3.1.5. Actualization of an archetype is individual and occurs dependent on a persons environment (i.e. maternal archetype for a baby is present in the mother)

3.2. Archetypal Events: as parts of the collective unconscious, organize and direct human thoughts and behaviour and control one's life style. Each stage in life is directed by archetypal requirement and is fulfilled by actions.

4. Schema

4.1. Piaget

4.1.1. Mental concept or framework developed from a life experience - a basic building block.

4.1.2. Used to organize present information into a 'framework' available for comparison with future experiences. A form of 'short-cut' used to rapidly identify new information and deal with it.

4.1.3. Schema's can influence attention/ absorption of information. Humans are more likely to note information which fits into existing schemas. May ignore information so as not to have to 'find' the existing schema or create new. Prejudice = when a schema prevents a person from seeing the present reality and reduces one's ability to take in new information.

4.1.4. When presented with new information (i.e. object, action or thought), it can either be placed in an existing schema = assimilation. If the information is different enough compared with prior schema's, this creates a sense of disequilibrium which acts like a driving force to create a new schema = accommodation.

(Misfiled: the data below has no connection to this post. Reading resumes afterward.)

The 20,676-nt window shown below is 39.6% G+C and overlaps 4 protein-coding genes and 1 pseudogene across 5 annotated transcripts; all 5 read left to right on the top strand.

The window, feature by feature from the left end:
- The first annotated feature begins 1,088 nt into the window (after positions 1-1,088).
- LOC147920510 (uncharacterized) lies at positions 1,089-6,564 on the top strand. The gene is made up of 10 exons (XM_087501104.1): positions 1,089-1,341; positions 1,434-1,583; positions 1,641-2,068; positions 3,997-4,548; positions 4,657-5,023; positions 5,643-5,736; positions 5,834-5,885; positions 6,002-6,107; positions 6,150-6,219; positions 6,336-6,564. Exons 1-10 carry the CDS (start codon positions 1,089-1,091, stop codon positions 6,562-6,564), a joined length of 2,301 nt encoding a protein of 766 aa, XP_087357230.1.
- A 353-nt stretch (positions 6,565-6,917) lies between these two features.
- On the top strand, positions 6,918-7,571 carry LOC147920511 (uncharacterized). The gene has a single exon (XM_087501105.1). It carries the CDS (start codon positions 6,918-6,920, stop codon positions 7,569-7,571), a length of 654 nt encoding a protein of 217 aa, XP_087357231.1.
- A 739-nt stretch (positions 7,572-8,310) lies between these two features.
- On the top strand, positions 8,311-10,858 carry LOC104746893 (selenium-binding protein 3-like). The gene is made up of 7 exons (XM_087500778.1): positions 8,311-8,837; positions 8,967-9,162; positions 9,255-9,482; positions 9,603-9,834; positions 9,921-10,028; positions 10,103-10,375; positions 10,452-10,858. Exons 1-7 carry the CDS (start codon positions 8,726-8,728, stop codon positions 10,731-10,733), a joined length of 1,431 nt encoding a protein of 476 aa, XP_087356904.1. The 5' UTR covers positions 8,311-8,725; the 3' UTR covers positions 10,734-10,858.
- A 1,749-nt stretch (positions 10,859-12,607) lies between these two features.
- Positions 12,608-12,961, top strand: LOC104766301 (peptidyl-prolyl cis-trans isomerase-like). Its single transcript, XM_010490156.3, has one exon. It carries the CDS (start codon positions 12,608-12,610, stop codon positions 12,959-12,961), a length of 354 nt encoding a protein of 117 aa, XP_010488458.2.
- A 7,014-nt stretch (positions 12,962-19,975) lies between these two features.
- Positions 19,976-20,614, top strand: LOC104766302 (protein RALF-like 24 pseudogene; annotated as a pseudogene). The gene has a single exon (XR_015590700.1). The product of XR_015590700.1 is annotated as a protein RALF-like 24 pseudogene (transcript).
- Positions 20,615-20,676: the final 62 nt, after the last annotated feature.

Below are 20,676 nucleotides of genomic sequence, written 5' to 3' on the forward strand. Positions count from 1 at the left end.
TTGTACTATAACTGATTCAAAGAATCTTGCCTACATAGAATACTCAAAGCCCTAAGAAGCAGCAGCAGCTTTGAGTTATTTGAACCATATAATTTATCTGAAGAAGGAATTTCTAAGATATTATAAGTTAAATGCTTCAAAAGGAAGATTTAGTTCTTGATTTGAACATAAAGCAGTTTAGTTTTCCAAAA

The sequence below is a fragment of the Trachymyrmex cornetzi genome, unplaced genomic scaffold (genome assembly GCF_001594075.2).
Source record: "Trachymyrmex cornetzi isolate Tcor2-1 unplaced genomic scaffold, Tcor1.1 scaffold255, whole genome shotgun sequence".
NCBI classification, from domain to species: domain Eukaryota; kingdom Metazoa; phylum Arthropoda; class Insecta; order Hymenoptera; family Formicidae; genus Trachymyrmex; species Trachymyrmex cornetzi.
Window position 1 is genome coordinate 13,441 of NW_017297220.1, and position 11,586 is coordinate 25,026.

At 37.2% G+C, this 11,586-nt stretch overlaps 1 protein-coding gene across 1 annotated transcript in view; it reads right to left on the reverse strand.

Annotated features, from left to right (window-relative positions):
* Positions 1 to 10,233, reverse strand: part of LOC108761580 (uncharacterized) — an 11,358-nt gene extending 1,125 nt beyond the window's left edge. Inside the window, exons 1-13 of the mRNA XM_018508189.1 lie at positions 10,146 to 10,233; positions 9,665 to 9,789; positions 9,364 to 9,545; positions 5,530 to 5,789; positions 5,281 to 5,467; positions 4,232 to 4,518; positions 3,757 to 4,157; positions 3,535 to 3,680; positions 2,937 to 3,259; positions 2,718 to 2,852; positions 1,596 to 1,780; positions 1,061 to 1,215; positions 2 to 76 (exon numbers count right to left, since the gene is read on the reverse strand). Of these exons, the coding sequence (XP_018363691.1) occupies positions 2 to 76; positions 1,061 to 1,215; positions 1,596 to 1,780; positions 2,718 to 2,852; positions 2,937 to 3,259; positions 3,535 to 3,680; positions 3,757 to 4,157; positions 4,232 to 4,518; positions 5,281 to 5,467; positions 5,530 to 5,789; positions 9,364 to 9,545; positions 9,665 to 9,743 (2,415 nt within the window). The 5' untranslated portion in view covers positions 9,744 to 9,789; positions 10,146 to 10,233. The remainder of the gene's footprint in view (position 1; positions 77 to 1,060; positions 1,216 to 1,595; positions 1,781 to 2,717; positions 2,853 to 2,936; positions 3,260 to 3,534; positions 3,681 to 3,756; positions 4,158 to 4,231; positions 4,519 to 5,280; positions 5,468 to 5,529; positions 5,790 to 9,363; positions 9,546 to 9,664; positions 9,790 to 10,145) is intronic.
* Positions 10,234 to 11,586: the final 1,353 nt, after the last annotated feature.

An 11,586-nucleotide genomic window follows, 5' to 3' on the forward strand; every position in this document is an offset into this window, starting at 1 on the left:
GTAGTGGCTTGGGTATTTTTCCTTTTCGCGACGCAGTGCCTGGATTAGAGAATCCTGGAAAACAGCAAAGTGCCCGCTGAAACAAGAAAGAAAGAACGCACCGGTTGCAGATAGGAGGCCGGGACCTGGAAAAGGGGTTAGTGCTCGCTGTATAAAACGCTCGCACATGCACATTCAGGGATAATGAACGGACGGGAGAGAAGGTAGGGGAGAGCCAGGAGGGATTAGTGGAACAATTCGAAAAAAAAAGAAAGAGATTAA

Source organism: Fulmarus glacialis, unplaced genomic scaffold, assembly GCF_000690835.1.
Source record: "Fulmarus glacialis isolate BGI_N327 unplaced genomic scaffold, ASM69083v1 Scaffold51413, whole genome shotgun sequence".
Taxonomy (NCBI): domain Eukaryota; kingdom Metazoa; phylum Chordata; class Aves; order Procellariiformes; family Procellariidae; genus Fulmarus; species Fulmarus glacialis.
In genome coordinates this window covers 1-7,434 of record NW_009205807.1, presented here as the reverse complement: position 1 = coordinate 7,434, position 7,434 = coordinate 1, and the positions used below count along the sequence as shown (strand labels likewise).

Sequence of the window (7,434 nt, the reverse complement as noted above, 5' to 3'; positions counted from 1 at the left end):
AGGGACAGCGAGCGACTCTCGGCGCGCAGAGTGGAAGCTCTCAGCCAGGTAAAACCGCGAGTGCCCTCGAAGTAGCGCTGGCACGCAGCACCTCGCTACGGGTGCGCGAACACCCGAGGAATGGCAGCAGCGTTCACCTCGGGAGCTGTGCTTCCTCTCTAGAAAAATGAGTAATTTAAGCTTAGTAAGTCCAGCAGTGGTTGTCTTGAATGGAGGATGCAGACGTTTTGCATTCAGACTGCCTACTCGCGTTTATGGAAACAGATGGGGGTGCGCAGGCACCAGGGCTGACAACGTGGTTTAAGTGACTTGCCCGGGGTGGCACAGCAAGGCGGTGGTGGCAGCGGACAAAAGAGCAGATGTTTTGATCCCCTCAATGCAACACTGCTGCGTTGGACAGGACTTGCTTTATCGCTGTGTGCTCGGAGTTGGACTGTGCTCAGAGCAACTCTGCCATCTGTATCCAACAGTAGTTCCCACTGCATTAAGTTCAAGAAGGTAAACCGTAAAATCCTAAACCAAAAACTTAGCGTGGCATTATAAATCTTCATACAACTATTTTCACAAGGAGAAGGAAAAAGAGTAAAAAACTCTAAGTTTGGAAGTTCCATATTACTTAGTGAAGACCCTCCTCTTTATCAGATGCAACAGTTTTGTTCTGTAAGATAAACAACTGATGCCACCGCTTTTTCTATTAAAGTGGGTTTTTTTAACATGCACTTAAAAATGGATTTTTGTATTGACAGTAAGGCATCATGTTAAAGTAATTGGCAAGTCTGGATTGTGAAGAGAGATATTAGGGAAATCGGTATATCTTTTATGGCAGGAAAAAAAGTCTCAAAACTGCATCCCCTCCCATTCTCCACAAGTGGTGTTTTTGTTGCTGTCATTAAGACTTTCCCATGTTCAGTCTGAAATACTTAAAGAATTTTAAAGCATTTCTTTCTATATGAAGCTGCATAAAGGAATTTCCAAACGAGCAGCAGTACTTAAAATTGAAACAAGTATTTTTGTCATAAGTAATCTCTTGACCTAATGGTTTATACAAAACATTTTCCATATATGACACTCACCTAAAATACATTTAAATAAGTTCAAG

4.1.5. Types of schema 1. Self-schema: input is dictated by the present but also based on the past - including one's self-conception (i.e. selectively hearing/ noting things dependent if congruent with own positive or negative self image). Information about self can be self perpetuating (i.e. if told is 'Tomboy', will continue to act that way) 2. Person-schema: traits and judgements for others (i.e. if always shy will continue to expect shyness) 3. Role-schema: concepts based on others jobs or social position (i.e. same person, at work vs. play, expect very different behaviour) 4. Event schema = script 5. Innate-schema: babies born with rooting, sucking and grasping reflexes.

5. Hierarchy of Needs

5.1. Maslow

5.1.1. Maslow's 'Hierarchy of Needs' represents what motivates people, independent from reward or unconscious desires. Once the 'lowest' needs (physiological) are satisfied, one can grow to reach higher levels. Maslow suggested that all humans are capable of promoting themselves within the 'Hierarchy of Needs', progressing towards self actualization. However, the process may be slowed or fluctuate between levels due to different life events (i.e. divorce, job loss).

5.1.2. Self Fulfillment Needs Self-Actualization Needs: achieving one's full potential, including creative endeavours

5.1.3. Psychological Needs Esteem Needs: feeling of accomplishment Belongingness/ Love Needs: intimate relationships, friends

5.1.4. Basic Needs Safety Needs: security, safety, well being Physiological Needs: food, water, warmth rest

6. Bibliography








7. By: Jessie Fleming